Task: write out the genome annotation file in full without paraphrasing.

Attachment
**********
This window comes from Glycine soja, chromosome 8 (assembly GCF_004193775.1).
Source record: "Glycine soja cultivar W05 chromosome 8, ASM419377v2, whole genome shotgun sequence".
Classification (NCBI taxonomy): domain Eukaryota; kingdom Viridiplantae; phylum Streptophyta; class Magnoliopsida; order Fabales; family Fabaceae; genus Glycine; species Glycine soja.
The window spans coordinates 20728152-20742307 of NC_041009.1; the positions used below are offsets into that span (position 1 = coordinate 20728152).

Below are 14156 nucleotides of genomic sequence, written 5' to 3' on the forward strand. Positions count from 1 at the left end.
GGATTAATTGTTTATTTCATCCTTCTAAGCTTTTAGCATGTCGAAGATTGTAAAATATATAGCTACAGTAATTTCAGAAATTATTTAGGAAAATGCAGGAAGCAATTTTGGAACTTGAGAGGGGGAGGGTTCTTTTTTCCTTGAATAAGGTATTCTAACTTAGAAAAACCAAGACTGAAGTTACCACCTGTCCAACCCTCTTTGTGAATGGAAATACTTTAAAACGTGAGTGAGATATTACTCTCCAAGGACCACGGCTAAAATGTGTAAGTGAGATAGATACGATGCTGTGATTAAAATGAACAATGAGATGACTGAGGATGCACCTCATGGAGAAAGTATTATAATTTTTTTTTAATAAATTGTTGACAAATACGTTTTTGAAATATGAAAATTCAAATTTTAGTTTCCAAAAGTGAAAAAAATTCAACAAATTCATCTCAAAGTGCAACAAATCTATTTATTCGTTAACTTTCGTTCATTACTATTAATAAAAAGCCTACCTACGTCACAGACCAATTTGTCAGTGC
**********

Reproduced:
This window comes from Glycine soja, chromosome 8 (assembly GCF_004193775.1).
Source record: "Glycine soja cultivar W05 chromosome 8, ASM419377v2, whole genome shotgun sequence".
Classification (NCBI taxonomy): domain Eukaryota; kingdom Viridiplantae; phylum Streptophyta; class Magnoliopsida; order Fabales; family Fabaceae; genus Glycine; species Glycine soja.
The window spans coordinates 20728152-20742307 of NC_041009.1; the positions used below are offsets into that span (position 1 = coordinate 20728152).

Below are 14156 nucleotides of genomic sequence, written 5' to 3' on the forward strand. Positions count from 1 at the left end.
GGATTAATTGTTTATTTCATCCTTCTAAGCTTTTAGCATGTCGAAGATTGTAAAATATATAGCTACAGTAATTTCAGAAATTATTTAGGAAAATGCAGGAAGCAATTTTGGAACTTGAGAGGGGGAGGGTTCTTTTTTCCTTGAATAAGGTATTCTAACTTAGAAAAACCAAGACTGAAGTTACCACCTGTCCAACCCTCTTTGTGAATGGAAATACTTTAAAACGTGAGTGAGATATTACTCTCCAAGGACCACGGCTAAAATGTGTAAGTGAGATAGATACGATGCTGTGATTAAAATGAACAATGAGATGACTGAGGATGCACCTCATGGAGAAAGTATTATAATTTTTTTTTAATAAATTGTTGACAAATACGTTTTTGAAATATGAAAATTCAAATTTTAGTTTCCAAAAGTGAAAAAAATTCAACAAATTCATCTCAAAGTGCAACAAATCTATTTATTCGTTAACTTTCGTTCATTACTATTAATAAAAAGCCTACCTACGTCACAGACCAATTTGTCAGTGC